So far, you can’t buy anything with bitcoins that you couldn’t purchase more easily with cash or a credit card. Despite rumors that Bitcoin was creating an online Hamsterdam where anonymous users could sell drugs and lord knows what else, Bitcoin isn’t truly anonymous unless you’re already taking some relatively advanced anonymity steps. Even then, Internet forensics could likely track you down.
More problematically, the economics don’t quite work. Currencies are most valuable when lots of people trust and use them frequently. But PayPal has refused to convert bitcoins to cash, and major exchanges like MtGox have fallen to hackers. A currency that you can’t convert into anything else isn’t worth, well, anything.
But the biggest problem is that, despite its anarchic design, the system presents a huge opportunity for big fish to take advantage of the Internet everyman. Ben Laurie, a respected web security expert and cryptographer, makes a compelling case that Bitcoin won’t work because it accrues such a huge advantage to people who can bring the most computing power to bear on clearing transactions. “I mean, it’s nice for the early adopters, so long as new suckers keep coming along,” he concludes. “But in the long run it’s just a pointless waste of stuff we can never get back.”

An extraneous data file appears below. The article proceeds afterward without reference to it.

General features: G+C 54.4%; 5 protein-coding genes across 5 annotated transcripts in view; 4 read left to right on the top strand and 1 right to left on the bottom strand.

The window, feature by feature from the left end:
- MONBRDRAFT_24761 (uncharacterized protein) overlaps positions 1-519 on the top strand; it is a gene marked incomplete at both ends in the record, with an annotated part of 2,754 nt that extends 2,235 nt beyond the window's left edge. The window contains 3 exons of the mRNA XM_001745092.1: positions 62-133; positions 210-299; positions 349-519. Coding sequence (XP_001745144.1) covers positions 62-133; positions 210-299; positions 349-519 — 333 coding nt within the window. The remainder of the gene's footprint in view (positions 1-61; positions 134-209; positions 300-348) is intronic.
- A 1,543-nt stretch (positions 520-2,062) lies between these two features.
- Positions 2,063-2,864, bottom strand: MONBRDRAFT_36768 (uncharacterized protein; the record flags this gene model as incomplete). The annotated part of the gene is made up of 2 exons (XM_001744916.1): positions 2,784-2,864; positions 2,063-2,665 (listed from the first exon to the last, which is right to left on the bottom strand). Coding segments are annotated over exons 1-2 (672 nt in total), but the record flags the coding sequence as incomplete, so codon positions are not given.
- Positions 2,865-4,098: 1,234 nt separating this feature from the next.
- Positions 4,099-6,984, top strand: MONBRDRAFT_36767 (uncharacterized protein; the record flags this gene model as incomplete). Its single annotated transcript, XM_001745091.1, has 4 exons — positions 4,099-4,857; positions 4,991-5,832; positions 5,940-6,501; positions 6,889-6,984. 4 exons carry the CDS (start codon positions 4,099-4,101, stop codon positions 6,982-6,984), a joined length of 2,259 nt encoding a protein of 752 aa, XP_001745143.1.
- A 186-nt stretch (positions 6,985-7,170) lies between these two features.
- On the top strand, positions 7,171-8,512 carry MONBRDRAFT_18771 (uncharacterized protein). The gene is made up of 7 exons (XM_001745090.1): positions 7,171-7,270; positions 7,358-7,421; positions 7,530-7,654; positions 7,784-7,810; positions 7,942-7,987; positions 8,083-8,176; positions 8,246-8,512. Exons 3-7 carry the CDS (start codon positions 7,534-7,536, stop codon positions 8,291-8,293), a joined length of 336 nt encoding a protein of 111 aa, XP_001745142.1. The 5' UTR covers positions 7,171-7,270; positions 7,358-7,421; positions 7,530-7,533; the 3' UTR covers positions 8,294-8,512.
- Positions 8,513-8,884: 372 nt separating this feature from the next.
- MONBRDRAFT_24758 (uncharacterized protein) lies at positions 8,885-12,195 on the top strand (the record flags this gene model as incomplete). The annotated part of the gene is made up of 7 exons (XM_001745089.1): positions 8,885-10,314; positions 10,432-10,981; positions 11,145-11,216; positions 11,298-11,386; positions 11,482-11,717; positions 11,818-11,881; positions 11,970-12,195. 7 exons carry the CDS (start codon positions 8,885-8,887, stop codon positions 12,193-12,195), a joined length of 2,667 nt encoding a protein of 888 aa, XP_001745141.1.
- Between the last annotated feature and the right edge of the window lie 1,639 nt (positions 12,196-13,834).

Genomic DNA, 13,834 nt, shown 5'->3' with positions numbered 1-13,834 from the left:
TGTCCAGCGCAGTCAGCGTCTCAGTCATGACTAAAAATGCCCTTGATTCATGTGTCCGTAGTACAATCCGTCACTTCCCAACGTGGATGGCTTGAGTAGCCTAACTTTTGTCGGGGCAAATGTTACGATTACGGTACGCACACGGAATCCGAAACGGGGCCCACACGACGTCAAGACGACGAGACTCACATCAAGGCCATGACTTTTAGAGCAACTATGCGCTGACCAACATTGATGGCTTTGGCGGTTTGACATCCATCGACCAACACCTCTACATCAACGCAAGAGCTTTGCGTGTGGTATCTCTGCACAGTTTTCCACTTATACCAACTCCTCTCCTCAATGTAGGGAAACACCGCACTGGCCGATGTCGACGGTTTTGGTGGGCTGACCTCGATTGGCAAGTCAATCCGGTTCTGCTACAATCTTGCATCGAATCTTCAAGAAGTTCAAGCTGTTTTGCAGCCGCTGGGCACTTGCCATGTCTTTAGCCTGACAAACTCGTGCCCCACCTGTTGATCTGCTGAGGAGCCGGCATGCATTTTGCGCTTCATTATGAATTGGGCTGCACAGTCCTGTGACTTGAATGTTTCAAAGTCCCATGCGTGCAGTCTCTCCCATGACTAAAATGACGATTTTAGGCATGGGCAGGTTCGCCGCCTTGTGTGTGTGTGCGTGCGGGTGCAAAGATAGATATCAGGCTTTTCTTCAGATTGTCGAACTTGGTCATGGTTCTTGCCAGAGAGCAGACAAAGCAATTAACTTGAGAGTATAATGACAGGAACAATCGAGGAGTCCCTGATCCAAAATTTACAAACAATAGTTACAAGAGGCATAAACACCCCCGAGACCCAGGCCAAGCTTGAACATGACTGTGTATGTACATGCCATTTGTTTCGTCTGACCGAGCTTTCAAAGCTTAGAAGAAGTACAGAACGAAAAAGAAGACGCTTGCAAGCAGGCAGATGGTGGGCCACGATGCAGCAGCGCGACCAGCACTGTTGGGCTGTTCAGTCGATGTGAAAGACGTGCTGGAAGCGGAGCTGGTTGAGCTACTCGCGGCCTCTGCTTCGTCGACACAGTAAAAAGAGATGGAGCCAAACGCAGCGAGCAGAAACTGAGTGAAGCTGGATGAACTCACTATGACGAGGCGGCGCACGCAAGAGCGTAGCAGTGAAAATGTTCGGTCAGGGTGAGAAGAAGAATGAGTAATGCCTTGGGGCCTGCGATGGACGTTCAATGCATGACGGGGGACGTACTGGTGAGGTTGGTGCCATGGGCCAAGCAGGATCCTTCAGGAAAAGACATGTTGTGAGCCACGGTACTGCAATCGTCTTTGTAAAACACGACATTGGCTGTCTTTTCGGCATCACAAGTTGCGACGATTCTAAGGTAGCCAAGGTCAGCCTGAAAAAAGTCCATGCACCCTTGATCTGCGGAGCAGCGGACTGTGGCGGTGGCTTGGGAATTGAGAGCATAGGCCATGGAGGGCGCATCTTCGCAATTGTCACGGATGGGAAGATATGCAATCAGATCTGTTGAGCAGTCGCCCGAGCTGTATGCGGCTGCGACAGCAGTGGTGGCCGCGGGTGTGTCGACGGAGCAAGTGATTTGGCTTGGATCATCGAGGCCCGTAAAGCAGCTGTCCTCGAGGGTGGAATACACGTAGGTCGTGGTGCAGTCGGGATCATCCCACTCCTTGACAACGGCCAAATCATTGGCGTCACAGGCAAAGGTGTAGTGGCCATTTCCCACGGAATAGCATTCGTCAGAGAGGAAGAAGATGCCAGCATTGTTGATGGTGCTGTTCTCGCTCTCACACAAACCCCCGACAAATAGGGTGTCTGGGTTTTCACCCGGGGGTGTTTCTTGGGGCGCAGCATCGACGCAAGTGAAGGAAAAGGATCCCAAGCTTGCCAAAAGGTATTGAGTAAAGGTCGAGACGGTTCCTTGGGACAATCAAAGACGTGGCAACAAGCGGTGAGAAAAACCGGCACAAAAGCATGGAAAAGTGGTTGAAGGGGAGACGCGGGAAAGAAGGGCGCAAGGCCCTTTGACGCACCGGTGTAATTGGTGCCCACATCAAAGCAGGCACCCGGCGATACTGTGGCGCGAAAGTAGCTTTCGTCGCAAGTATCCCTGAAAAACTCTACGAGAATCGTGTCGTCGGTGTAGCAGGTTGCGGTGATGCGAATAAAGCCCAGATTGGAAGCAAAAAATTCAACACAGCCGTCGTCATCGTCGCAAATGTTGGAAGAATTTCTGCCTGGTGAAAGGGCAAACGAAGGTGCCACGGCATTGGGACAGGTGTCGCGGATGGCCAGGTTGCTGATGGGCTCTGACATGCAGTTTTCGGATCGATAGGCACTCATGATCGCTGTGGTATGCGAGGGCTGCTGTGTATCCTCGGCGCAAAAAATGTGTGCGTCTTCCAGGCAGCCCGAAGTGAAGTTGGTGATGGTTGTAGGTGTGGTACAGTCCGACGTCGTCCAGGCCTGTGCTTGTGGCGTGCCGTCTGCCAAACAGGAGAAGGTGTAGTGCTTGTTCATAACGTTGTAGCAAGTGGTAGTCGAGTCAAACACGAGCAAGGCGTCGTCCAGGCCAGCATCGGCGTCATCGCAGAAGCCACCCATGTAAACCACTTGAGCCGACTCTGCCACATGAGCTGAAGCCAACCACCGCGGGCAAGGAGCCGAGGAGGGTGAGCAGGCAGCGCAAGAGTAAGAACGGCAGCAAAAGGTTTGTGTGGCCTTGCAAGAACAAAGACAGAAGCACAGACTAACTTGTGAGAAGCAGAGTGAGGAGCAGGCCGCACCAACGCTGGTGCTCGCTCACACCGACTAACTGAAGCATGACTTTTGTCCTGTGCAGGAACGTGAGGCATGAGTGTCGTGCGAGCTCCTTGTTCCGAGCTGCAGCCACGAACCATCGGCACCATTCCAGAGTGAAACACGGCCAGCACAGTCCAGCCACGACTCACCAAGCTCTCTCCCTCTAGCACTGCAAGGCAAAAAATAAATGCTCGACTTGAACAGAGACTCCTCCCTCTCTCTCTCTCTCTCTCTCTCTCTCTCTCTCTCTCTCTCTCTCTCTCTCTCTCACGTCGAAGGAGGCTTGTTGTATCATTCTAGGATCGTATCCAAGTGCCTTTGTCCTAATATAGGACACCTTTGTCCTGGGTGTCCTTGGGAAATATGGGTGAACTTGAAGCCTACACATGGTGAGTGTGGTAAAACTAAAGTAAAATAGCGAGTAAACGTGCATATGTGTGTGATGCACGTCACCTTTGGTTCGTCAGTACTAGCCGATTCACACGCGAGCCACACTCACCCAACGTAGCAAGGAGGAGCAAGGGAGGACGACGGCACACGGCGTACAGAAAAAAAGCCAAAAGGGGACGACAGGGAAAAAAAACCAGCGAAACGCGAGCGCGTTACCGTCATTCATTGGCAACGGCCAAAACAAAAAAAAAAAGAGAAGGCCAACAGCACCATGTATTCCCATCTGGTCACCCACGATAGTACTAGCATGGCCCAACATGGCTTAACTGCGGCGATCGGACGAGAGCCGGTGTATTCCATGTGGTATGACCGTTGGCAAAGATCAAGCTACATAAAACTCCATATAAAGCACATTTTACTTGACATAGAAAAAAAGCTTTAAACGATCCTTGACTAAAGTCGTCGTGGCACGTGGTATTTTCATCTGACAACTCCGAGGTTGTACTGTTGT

Most worrisome is the opportunity for collusion: If any single person or group controlled a majority of computing power in the network, they could rewrite the transactions to take your money. Bitcoin relies on the growth of the network to outpace any single node’s ability to control the bulk of the processing power, but one mining collective, deepbit, currently clears more than a third of all transactions. Already, hackers have used botnets, online networks of computers, to increase their ability to process transactions and mine bitcoins.